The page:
Diet & Nutrition

6 common food cravings and what they really mean

Pasta? Chocolate? Potato chips? There's a reason for that.

By Alicia Pyke
Dietitian Melanie McGrice reveals what’s really behind these common food cravings, and advises whether to give in or not!


“You could be craving chocolate for energy – in which case, have a cup of green tea – or for psychological reasons. If it’s comfort that you want, try a non-food reward, such as having a massage or a hot bath.”


“It’s a common comfort food because the carbohydrates increase your brain’s serotonin production, making you feel happier. I’d recommend eating the pasta, but keeping it to just one cup (when cooked).”


“You’re probably seeking an energy boost. Up to four coffees a day are fine but if you’re having more than that or skipping meals and relying on coffee, that’s a problem.”


“Maybe you’re craving the iron in red meat – or it could be a craving for some familiar home cooking. Eat and enjoy but again, don’t overdo it.”


“This could be a craving for carbohydrates to improve a low mood or it could be a psychological craving for comfort. Try to determine which and don’t overeat if you do have some.”

Soft Drink

“People often crave the caffeine and/or sugar in soft drink for an energy boost. Try swapping to green tea instead.”

How to combat cravings

Gaining control over cravings starts by recognising that you actually have choice about what and when to eat – you don’t have to consume every item that comes to mind! “A food craving is simply a desire for a particular food and it can be either an emotional desire, psychological desire or physical desire,” Melanie says. “If you can determine what kind of craving it is, you can deal with the root cause of what you’re feeling.” Yes, learning how to decipher the difference is all it takes to conquer cravings and so improve your relationship with food forever. “No-one knows your body like you do, so if you’re craving certain foods, consider how often you’re craving those foods and what’s really behind these cravings,” Melanie says.
It could be that cravings only strike when you’re bored or procrastinating. “Then again, they could indicate there’s something else going on, like a nutritional deficiency,” Melanie says. “For example, if you’re craving potato chips it could be the salt you’re really craving, so instead of eating chips – which are high in saturated fat – you could add a little bit of salt to your regular meal or eat some salted nuts, which are far more nutritious.”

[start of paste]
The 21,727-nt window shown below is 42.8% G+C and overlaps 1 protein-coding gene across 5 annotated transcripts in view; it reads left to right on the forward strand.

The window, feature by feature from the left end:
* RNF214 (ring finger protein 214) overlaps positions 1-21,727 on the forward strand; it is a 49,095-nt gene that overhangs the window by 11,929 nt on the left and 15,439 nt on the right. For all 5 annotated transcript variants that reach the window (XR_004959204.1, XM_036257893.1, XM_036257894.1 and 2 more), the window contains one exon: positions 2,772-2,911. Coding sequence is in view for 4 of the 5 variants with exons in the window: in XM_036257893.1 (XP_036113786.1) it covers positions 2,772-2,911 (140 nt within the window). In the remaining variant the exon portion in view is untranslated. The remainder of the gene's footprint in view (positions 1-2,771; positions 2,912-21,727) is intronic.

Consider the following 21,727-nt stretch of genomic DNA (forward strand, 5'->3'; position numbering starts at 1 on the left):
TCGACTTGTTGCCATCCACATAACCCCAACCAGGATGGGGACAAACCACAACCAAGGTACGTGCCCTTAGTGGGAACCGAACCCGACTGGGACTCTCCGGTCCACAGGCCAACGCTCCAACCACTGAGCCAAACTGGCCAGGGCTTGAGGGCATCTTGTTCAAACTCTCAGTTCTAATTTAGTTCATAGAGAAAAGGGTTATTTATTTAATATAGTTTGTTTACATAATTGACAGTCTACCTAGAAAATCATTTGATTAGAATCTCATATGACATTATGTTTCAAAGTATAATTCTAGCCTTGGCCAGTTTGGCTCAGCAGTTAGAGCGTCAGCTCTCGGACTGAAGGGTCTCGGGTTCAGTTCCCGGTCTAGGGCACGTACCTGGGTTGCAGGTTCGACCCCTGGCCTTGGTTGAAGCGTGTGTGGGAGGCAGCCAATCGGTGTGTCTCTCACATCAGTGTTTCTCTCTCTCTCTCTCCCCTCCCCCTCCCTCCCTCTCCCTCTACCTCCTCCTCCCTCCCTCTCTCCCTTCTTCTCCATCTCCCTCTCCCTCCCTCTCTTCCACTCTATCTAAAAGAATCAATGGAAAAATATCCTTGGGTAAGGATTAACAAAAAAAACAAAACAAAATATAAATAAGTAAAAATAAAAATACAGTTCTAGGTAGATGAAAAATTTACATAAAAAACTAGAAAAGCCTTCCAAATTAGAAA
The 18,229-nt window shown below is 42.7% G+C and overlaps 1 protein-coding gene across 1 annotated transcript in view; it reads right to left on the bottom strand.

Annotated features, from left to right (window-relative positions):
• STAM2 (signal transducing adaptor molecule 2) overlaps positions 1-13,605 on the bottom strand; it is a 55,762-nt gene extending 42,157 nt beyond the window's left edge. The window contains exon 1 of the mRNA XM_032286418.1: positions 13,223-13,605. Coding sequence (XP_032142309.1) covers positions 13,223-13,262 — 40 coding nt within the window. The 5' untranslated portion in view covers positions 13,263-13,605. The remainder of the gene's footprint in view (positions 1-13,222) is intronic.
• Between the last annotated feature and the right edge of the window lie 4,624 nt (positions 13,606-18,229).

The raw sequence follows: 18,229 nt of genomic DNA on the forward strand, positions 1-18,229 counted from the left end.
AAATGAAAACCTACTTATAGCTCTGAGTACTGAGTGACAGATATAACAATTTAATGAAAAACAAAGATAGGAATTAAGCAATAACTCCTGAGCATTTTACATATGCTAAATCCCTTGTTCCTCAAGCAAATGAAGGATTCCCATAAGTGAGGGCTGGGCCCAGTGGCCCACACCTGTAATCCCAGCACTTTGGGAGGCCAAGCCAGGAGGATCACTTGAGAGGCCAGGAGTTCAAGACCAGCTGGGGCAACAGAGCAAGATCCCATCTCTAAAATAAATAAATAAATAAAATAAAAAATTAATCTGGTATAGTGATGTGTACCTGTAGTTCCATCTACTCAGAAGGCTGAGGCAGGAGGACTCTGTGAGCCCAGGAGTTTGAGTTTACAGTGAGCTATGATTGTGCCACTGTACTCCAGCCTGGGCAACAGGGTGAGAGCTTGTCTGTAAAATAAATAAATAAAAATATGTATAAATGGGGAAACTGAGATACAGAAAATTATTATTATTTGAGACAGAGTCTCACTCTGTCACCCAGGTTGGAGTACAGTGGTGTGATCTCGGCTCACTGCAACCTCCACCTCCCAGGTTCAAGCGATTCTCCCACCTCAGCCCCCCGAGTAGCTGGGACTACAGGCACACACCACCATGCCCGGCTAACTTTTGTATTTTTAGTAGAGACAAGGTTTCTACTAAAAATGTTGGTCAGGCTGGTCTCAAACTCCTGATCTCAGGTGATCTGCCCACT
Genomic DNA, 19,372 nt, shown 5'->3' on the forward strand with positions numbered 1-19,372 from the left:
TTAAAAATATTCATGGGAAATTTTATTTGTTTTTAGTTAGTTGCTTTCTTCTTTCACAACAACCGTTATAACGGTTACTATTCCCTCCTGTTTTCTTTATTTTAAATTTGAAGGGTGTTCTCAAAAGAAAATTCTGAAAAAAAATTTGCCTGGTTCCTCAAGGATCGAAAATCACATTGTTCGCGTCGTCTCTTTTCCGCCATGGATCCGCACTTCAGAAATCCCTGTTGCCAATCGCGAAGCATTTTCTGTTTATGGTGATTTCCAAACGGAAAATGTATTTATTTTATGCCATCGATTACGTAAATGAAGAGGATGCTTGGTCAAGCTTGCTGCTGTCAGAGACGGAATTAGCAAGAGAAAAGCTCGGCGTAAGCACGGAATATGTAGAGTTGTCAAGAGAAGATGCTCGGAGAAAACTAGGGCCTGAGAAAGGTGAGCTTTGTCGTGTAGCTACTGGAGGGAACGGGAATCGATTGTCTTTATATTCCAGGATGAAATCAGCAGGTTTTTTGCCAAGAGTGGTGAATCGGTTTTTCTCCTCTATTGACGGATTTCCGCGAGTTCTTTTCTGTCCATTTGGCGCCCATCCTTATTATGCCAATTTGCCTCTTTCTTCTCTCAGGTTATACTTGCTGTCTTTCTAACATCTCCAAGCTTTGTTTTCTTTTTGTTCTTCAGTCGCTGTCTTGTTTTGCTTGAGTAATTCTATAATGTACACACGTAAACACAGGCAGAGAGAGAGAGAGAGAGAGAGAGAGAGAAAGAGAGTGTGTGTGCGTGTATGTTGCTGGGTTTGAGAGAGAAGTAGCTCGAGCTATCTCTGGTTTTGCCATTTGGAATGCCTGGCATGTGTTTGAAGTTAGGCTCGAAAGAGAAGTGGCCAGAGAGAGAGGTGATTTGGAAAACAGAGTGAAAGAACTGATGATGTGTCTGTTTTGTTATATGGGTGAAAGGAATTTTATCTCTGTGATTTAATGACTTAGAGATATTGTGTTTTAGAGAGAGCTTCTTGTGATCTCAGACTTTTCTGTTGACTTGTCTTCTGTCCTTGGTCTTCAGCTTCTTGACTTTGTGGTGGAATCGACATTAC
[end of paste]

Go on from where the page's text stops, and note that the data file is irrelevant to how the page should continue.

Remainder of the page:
“In my practice I see lots of women with emotional cravings for food to help combat stress, as well as those with physical cravings for sweet foods mid-afternoon – the classic time when women typically have an energy slump,” Melanie says. “In both of these scenarios they’re often turning to energy-boosting foods, such as caffeinated drinks, and sugary foods, like biscuits, chocolate and cake.” Whatever the reason, food cravings are common for most women and far less likely to affect men. “Women tend to have more emotional and psychological cravings because we tend to be more in tune with our emotions,” Melanie says. “However, I also believe women tend to be more susceptible to physical cravings because we often have higher nutritional requirements than men, coupled with slower metabolisms.
The fact is women actually require less food than men, which means we need more nutrition in a smaller volume of food.” An imbalance can soon lead to weight gain and poor eating habits such as skipping meals. “Not meeting your nutrition requirements leaves you low in energy, consequently causing you to crave energy-boosting foods,” Melanie adds.
Planning well-balanced meals to better meet your body’s nutritional needs can quickly help you get back on track. The simplest way is to make sure every meal includes a mix of lean protein and carbohydrates for lasting energy. It can also help to follow the Australian Dietary Guidelines, which advise eating daily from a wide variety of the five food groups: vegetables; fruit; grains, “mostly wholegrain and/or high-fibre varieties”; protein from lean meats, poultry, fish, eggs, tofu, nuts and seeds; plus dairy foods. For more information, see
If you’re still battling uncontrollable cravings, try keeping a food diary for a week. By recording everything you eat, how much and when the urges hit, you’ll soon start to see patterns – such as a very light lunch leading to a 3pm trip to the vending machine for a Kit Kat. The next option is talking to a health professional. “If you’re really struggling with cravings, seek out the advice of an accredited practising dietitian who can help you determine what’s causing them and how to best treat them,” Melanie says. To find a qualified dietitian near you, visit